- 18.1–20.9 in
- 40.9–43.3 in
- 13.4–23.6 oz
- White-necked Raven
- Corbeau à cou blanc (French)
- Cuervo llanero (Spanish)
- The nest of the Chihuahuan Raven usually is made primarily of twigs. The thorny twigs of mesquite trees are frequently used. Occasionally the raven will make a nest mostly of wire strands, but it will still use soft materials to line the cup.
- Unlike most crows, the Chihuahuan Raven frequently reuses its nest in subsequent years. Some pairs may maintain two nests and use them in alternate years.
- The bases of neck and body feathers of a Chihuahuan Raven are white, not gray like those of other American crows and ravens. The white is difficult to see in the field, and is only revealed by wind blowing the feathers, or when a bird fluffs its feathers to display at another raven. Although this coloration is unique in North America, a number of other crows and ravens around the world have white bases to their feathers.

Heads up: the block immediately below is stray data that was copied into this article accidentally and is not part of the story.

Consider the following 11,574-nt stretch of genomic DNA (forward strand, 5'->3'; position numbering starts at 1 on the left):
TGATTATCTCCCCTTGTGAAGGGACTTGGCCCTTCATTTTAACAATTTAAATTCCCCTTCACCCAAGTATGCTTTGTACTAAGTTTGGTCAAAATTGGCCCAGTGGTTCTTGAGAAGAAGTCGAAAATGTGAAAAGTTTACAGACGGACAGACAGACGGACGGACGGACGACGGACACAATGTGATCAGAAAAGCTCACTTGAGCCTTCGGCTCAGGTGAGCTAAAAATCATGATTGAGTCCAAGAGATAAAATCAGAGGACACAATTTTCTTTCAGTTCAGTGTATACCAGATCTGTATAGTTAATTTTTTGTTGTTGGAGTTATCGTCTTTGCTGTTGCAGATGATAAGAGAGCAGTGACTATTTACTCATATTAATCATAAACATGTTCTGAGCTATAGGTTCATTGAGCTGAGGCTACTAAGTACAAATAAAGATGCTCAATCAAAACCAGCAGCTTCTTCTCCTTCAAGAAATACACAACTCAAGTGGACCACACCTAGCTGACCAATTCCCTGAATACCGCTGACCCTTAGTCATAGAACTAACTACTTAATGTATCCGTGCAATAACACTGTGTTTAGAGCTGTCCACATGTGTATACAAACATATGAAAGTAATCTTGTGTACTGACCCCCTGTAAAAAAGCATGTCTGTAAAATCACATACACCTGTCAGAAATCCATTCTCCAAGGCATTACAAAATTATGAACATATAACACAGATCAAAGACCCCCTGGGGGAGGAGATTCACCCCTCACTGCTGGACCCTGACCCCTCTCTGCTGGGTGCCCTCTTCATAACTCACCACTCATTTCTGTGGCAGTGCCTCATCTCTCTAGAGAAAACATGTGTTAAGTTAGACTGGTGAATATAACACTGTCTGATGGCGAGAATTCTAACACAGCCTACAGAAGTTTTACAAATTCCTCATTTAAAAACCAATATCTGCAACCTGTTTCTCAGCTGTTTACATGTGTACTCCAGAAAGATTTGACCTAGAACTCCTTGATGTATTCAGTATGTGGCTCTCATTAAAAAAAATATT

- The oldest recorded Chihuahuan Raven was at least 21 years, 9 months old when it was caught and released in Arizona in 2001. It had been banded in the same state in 1980.
Dry, open grassland with scattered trees and shrubs, and unbroken desert scrub.
Omnivorous. Large insects, cultivated grains, carrion, eggs, young birds, fruits, lizards, small mammals, garbage.
- Clutch Size
- 1–8 eggs
- Egg Description
- Green to blue with blotches and streaks of brown.
- Condition at Hatching
- Helpless with tufts of down.
Open cup of sticks with softer lining, such as wool, fur, cotton, paper, rope, tree bark, grass, or yucca fibers. Usually placed in low tree or on human-made structure, such as machinery, building, or utility pole.
Scans for food while perched or soaring, catches food on the ground. Holds items under its feet to peck them apart.
Chihuahuan Raven populations were relatively stable between 1966 and 2015, though may have experienced declines in some areas, according to the North American Breeding Bird Survey. Partners in Flight estimates a global breeding population of 800,000, with 48% spending at least part of the year in the U.S., and 61% in Mexico. The species rates a 9 out of 20 on the Continental Concern Score. Chihuahuan Raven is not on the 2016 State of North America's Birds' Watch List.